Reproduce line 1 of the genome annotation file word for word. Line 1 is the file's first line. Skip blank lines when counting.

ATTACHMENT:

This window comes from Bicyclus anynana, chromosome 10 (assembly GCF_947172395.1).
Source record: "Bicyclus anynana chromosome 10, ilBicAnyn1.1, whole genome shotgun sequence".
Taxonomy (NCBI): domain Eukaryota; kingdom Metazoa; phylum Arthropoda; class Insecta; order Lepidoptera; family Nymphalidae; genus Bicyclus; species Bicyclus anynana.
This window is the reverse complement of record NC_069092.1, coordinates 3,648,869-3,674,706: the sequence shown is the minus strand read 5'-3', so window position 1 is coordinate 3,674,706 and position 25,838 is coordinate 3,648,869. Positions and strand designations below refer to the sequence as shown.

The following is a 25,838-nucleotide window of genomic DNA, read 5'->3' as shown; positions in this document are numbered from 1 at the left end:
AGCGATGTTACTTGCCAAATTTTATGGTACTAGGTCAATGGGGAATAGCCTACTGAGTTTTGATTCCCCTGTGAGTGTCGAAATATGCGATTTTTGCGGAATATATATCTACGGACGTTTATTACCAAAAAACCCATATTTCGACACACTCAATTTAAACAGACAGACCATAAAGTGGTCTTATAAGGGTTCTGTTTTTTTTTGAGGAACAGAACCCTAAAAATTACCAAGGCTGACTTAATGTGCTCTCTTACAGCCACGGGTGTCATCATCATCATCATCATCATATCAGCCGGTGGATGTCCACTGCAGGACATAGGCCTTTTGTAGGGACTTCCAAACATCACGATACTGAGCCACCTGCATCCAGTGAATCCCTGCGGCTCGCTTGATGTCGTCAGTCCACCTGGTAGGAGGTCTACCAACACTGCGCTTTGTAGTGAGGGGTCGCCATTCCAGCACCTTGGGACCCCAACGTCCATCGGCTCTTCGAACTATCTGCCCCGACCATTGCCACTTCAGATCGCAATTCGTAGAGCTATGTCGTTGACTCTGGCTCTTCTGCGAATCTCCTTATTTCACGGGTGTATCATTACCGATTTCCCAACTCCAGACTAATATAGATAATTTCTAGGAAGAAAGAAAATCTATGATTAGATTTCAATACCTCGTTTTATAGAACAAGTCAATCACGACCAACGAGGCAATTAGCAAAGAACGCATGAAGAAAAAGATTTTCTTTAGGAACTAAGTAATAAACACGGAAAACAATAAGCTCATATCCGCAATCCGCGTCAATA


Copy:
This window comes from Bicyclus anynana, chromosome 10 (assembly GCF_947172395.1).